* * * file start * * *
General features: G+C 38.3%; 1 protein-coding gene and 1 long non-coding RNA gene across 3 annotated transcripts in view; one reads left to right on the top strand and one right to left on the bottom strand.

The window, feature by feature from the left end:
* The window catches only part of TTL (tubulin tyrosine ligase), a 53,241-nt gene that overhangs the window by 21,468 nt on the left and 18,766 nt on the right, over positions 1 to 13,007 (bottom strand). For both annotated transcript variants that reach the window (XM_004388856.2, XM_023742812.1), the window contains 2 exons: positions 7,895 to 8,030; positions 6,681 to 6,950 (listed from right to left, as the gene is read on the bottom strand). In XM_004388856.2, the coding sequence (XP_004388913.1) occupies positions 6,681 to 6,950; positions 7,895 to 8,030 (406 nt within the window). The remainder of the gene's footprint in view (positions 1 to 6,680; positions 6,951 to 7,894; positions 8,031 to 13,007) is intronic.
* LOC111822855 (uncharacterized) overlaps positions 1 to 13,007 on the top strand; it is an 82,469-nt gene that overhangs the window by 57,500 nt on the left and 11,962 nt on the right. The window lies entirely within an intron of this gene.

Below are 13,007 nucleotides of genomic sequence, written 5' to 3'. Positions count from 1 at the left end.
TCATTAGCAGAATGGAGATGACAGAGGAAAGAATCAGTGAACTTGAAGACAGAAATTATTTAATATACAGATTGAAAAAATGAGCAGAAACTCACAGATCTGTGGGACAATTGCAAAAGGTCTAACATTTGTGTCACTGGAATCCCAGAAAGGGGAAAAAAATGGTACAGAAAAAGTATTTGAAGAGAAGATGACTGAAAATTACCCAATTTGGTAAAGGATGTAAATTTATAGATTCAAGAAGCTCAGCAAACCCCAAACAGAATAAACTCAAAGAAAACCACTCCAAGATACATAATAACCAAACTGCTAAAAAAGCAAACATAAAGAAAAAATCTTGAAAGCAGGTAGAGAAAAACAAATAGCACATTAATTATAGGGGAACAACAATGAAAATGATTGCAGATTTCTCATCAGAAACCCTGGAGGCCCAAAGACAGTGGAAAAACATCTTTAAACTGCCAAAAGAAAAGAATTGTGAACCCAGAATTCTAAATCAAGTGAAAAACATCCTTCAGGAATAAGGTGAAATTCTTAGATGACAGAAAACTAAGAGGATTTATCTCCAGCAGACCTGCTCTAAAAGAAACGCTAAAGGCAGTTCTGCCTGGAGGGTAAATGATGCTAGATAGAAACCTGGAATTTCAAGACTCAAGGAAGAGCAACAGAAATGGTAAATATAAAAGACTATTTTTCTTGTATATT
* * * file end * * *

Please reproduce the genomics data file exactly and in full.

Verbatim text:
General features: G+C 38.3%; 1 protein-coding gene and 1 long non-coding RNA gene across 3 annotated transcripts in view; one reads left to right on the top strand and one right to left on the bottom strand.

The window, feature by feature from the left end:
* The window catches only part of TTL (tubulin tyrosine ligase), a 53,241-nt gene that overhangs the window by 21,468 nt on the left and 18,766 nt on the right, over positions 1 to 13,007 (bottom strand). For both annotated transcript variants that reach the window (XM_004388856.2, XM_023742812.1), the window contains 2 exons: positions 7,895 to 8,030; positions 6,681 to 6,950 (listed from right to left, as the gene is read on the bottom strand). In XM_004388856.2, the coding sequence (XP_004388913.1) occupies positions 6,681 to 6,950; positions 7,895 to 8,030 (406 nt within the window). The remainder of the gene's footprint in view (positions 1 to 6,680; positions 6,951 to 7,894; positions 8,031 to 13,007) is intronic.
* LOC111822855 (uncharacterized) overlaps positions 1 to 13,007 on the top strand; it is an 82,469-nt gene that overhangs the window by 57,500 nt on the left and 11,962 nt on the right. The window lies entirely within an intron of this gene.

Below are 13,007 nucleotides of genomic sequence, written 5' to 3'. Positions count from 1 at the left end.
TCATTAGCAGAATGGAGATGACAGAGGAAAGAATCAGTGAACTTGAAGACAGAAATTATTTAATATACAGATTGAAAAAATGAGCAGAAACTCACAGATCTGTGGGACAATTGCAAAAGGTCTAACATTTGTGTCACTGGAATCCCAGAAAGGGGAAAAAAATGGTACAGAAAAAGTATTTGAAGAGAAGATGACTGAAAATTACCCAATTTGGTAAAGGATGTAAATTTATAGATTCAAGAAGCTCAGCAAACCCCAAACAGAATAAACTCAAAGAAAACCACTCCAAGATACATAATAACCAAACTGCTAAAAAAGCAAACATAAAGAAAAAATCTTGAAAGCAGGTAGAGAAAAACAAATAGCACATTAATTATAGGGGAACAACAATGAAAATGATTGCAGATTTCTCATCAGAAACCCTGGAGGCCCAAAGACAGTGGAAAAACATCTTTAAACTGCCAAAAGAAAAGAATTGTGAACCCAGAATTCTAAATCAAGTGAAAAACATCCTTCAGGAATAAGGTGAAATTCTTAGATGACAGAAAACTAAGAGGATTTATCTCCAGCAGACCTGCTCTAAAAGAAACGCTAAAGGCAGTTCTGCCTGGAGGGTAAATGATGCTAGATAGAAACCTGGAATTTCAAGACTCAAGGAAGAGCAACAGAAATGGTAAATATAAAAGACTATTTTTCTTGTATATT